Some stories go on, even when we wish they would end.
This, I know.
My fingers tingle with wanting to snap the book closed. My mouth opens to declare well, that’s that so I can get on with the next story, whole and separate and not tied to the last. A brand new Once upon a time followed by the middle and The End, with a flourish of script.
But that’s not how it goes. It’s not a new lesson, just an old one, dusted off.
Someone else wishes this story would end. Or, more accurately, that I would stop telling it, that my voice would either fall quiet or say that’s that.
Because silence would be more comfortable for everyone - everyone except for me, of course, or for anyone who thinks if she can talk about child abuse, maybe I can, too.
But what I’m hearing is Why can’t she let it go? I don’t want my private life written about.
I know I crossed a line when I wrote here and put my name on my words, and that I would have to defend that choice. I knew that, at some point (hello, now) it would all become a huge pain in the ass and I would have to go over my decision inch by inch and thread by thread to know the strength of it to know I did the right thing. For me. For others. For the sake of truth. For the simple reason that Don’t tell doesn’t sound a damn bit different now than it did 30 years ago.
And I did. I know I did.
In all of us, and especially anyone who grew up the way my sister and brother and I did and can say I know, I recognize, I understand (so many of you, a number that breaks my heart), there’s a thread that connects our functioning self to a place at the bottom of the soul. A tether tied to something heavy and inscrutable. An anchor?
Or (yes) a stone.
We don’t live life on a timeline. It’s made up, instead, of layers, one over the other. Today rests right on top of yesterday, and that lies on the on the back of last week and last year or any year before this one. And running down through all those layers, this thread.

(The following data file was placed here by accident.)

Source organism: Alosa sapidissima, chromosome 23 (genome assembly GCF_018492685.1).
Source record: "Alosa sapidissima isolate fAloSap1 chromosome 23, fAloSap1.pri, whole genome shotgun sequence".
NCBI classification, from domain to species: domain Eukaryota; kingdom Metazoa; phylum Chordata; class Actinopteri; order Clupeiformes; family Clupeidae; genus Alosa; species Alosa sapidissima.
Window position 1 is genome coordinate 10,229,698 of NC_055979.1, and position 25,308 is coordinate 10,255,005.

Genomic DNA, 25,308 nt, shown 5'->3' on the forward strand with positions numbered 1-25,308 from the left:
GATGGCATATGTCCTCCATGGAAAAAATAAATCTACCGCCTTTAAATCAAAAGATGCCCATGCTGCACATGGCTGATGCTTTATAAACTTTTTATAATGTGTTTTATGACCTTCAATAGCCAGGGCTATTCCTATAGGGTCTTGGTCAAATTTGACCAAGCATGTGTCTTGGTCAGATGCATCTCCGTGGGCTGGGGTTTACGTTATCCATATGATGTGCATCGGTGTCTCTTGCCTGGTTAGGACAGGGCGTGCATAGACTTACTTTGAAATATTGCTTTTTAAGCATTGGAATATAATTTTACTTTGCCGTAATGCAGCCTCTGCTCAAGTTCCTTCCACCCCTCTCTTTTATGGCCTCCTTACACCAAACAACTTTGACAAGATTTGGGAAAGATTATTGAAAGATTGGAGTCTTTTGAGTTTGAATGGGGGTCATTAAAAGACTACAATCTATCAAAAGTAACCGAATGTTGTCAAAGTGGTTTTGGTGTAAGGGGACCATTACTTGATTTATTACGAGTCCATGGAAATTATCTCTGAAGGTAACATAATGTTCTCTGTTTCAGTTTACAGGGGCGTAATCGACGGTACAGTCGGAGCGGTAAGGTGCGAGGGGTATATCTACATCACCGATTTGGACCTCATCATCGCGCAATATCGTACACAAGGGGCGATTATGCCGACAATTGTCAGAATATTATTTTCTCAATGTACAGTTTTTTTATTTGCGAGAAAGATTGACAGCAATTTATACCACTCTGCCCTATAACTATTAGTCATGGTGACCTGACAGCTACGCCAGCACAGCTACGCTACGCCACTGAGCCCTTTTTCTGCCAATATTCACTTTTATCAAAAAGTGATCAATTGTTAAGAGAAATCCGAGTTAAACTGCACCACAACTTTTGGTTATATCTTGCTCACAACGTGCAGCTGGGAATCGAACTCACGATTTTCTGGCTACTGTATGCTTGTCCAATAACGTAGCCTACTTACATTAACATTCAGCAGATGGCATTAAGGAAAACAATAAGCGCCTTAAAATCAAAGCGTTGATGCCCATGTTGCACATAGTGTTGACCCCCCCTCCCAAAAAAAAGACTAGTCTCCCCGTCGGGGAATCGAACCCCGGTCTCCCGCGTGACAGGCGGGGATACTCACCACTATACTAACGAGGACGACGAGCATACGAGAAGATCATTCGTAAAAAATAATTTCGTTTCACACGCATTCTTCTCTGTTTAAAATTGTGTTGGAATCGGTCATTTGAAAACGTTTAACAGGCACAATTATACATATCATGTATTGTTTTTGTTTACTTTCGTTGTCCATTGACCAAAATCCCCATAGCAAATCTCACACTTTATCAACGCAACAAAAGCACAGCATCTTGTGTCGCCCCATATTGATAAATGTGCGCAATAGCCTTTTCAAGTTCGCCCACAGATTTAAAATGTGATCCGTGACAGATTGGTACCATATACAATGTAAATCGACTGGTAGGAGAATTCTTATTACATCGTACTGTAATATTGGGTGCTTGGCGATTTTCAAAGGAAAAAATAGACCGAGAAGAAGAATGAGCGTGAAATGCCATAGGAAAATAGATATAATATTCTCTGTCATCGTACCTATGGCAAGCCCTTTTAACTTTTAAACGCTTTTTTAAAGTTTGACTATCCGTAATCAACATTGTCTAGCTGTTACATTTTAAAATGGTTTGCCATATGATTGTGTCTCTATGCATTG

Tied to the thing you had to survive. Tied to the thing that taught you that you could survive.
Whip and lifeline, at once.
And you leave it alone as much as you can, because if you didn’t, you couldn’t get through the days.
Because one tug, at the right moment, is enough to bring the oldest pain to the surface, and who wants that? Living in the past isn’t living, and it was hard enough the first time, so you move on, to try find what is good in life and grab hold. And maybe you even find your voice, and it gains strength over time.
Because you heard enough don’t tell in your life. Then. Now. And now makes even less sense, because back then, you didn’t have the words. (A thing everyone counted on, didn’t they?) All you want now is to say it happened and to have someone hear it. I’ve been lucky (so blessed) to find that here.
I’ve said before that I don’t expect the story to turn out any different than it has so far. There’s no formula for stories where real people stumble on to the page, or just stumble, with all their weakness and eyes averted, so not to see. In real life, sometimes, there’s just a man with only enough armor for himself (he’s so sure), and he shows up too late to save the girl from the witch with her mirrors and poisons.
Or by the time he rides up with his excuses, the girl is a woman, and she’s already saved herself.
It can happen like that. Oh, it can.
And if that’s how the story goes down, then by god she has the right to sit on a bar stool and tell the tale. Or to stand in front of a room full of people, or sit in a circle of others with their own stories. Or to let her fingers fly over her keyboard.
Or not to tell. That, too.
But if she does, then when she’s done, when there’s nothing left that she feels like saying, it’s her call when to say Well, that’s that. Hers alone.
If there’s compassion in her, she will try (has tried) to be fair, and when she can, without changing the truth, might even make a few allowances. For youth. For life being a pile of shit sometimes. For people making enormous, stupid choices once, and maybe twice, when their judgment was clouded, or they were weak.
She may even allow for the possibility of a true, heartfelt I’m sorry. Or could be, if the person who should would open the book to the chapter that told the worst of it and understand, once and for all, deep as bone, how bad it was.
As if it could happen like that. She probably knows better by now (she does), but go ahead, prove her wrong.
I wouldn’t count on more than a few allowances, though, because some things just are what they are, with edges that don’t yield to sanding and a surface that doesn’t take to shine and polish.
But some things are too big not to say, and even if you let go of them, there they are. Out in the world. Like they always were, and would be. Will be, ever.
Light has a way of finding dark corners. Almost nothing stays hidden forever.
But most people know that, or should.